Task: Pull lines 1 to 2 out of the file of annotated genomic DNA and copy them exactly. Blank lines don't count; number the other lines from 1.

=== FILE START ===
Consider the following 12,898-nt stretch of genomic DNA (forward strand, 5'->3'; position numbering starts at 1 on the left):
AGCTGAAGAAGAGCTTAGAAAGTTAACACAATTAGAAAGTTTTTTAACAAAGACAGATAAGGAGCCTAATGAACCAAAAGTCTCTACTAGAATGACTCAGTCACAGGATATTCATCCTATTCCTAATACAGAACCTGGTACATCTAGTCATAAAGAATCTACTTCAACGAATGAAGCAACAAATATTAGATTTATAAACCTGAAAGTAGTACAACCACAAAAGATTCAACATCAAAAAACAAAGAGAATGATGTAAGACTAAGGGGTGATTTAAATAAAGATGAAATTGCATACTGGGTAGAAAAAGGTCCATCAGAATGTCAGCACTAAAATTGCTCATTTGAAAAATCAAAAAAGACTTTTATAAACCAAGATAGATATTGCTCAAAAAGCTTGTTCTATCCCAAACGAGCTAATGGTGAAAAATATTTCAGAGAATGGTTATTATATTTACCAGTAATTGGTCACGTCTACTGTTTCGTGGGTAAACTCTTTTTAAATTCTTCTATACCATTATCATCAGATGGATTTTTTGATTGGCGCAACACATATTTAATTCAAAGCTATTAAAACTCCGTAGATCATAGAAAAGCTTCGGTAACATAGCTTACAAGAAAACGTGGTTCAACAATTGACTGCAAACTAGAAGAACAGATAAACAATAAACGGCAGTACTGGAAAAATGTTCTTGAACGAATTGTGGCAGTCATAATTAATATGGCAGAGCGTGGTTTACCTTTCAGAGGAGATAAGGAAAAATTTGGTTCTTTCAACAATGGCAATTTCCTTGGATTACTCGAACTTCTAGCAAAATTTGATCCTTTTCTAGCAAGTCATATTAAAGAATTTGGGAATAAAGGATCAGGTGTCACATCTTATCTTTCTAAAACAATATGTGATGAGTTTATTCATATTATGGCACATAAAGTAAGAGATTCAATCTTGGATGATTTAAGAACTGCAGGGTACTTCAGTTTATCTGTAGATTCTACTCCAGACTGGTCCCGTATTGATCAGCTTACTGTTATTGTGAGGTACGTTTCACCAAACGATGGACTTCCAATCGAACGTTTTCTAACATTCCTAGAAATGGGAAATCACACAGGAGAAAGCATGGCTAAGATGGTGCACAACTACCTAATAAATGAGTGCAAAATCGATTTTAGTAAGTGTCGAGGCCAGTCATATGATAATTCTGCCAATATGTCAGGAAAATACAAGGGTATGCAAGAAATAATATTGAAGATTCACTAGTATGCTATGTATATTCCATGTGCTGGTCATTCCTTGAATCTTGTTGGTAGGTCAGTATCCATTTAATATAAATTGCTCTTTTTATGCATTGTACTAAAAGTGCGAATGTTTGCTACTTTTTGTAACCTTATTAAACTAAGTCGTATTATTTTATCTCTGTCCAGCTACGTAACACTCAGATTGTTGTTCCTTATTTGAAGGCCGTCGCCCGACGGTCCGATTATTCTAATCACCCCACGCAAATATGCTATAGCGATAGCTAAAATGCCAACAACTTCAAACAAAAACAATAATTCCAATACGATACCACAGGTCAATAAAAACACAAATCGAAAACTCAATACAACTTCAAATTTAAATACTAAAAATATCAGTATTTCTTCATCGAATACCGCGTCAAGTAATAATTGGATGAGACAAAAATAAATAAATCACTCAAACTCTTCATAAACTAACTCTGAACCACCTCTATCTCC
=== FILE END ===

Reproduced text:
Consider the following 12,898-nt stretch of genomic DNA (forward strand, 5'->3'; position numbering starts at 1 on the left):
AGCTGAAGAAGAGCTTAGAAAGTTAACACAATTAGAAAGTTTTTTAACAAAGACAGATAAGGAGCCTAATGAACCAAAAGTCTCTACTAGAATGACTCAGTCACAGGATATTCATCCTATTCCTAATACAGAACCTGGTACATCTAGTCATAAAGAATCTACTTCAACGAATGAAGCAACAAATATTAGATTTATAAACCTGAAAGTAGTACAACCACAAAAGATTCAACATCAAAAAACAAAGAGAATGATGTAAGACTAAGGGGTGATTTAAATAAAGATGAAATTGCATACTGGGTAGAAAAAGGTCCATCAGAATGTCAGCACTAAAATTGCTCATTTGAAAAATCAAAAAAGACTTTTATAAACCAAGATAGATATTGCTCAAAAAGCTTGTTCTATCCCAAACGAGCTAATGGTGAAAAATATTTCAGAGAATGGTTATTATATTTACCAGTAATTGGTCACGTCTACTGTTTCGTGGGTAAACTCTTTTTAAATTCTTCTATACCATTATCATCAGATGGATTTTTTGATTGGCGCAACACATATTTAATTCAAAGCTATTAAAACTCCGTAGATCATAGAAAAGCTTCGGTAACATAGCTTACAAGAAAACGTGGTTCAACAATTGACTGCAAACTAGAAGAACAGATAAACAATAAACGGCAGTACTGGAAAAATGTTCTTGAACGAATTGTGGCAGTCATAATTAATATGGCAGAGCGTGGTTTACCTTTCAGAGGAGATAAGGAAAAATTTGGTTCTTTCAACAATGGCAATTTCCTTGGATTACTCGAACTTCTAGCAAAATTTGATCCTTTTCTAGCAAGTCATATTAAAGAATTTGGGAATAAAGGATCAGGTGTCACATCTTATCTTTCTAAAACAATATGTGATGAGTTTATTCATATTATGGCACATAAAGTAAGAGATTCAATCTTGGATGATTTAAGAACTGCAGGGTACTTCAGTTTATCTGTAGATTCTACTCCAGACTGGTCCCGTATTGATCAGCTTACTGTTATTGTGAGGTACGTTTCACCAAACGATGGACTTCCAATCGAACGTTTTCTAACATTCCTAGAAATGGGAAATCACACAGGAGAAAGCATGGCTAAGATGGTGCACAACTACCTAATAAATGAGTGCAAAATCGATTTTAGTAAGTGTCGAGGCCAGTCATATGATAATTCTGCCAATATGTCAGGAAAATACAAGGGTATGCAAGAAATAATATTGAAGATTCACTAGTATGCTATGTATATTCCATGTGCTGGTCATTCCTTGAATCTTGTTGGTAGGTCAGTATCCATTTAATATAAATTGCTCTTTTTATGCATTGTACTAAAAGTGCGAATGTTTGCTACTTTTTGTAACCTTATTAAACTAAGTCGTATTATTTTATCTCTGTCCAGCTACGTAACACTCAGATTGTTGTTCCTTATTTGAAGGCCGTCGCCCGACGGTCCGATTATTCTAATCACCCCACGCAAATATGCTATAGCGATAGCTAAAATGCCAACAACTTCAAACAAAAACAATAATTCCAATACGATACCACAGGTCAATAAAAACACAAATCGAAAACTCAATACAACTTCAAATTTAAATACTAAAAATATCAGTATTTCTTCATCGAATACCGCGTCAAGTAATAATTGGATGAGACAAAAATAAATAAATCACTCAAACTCTTCATAAACTAACTCTGAACCACCTCTATCTCC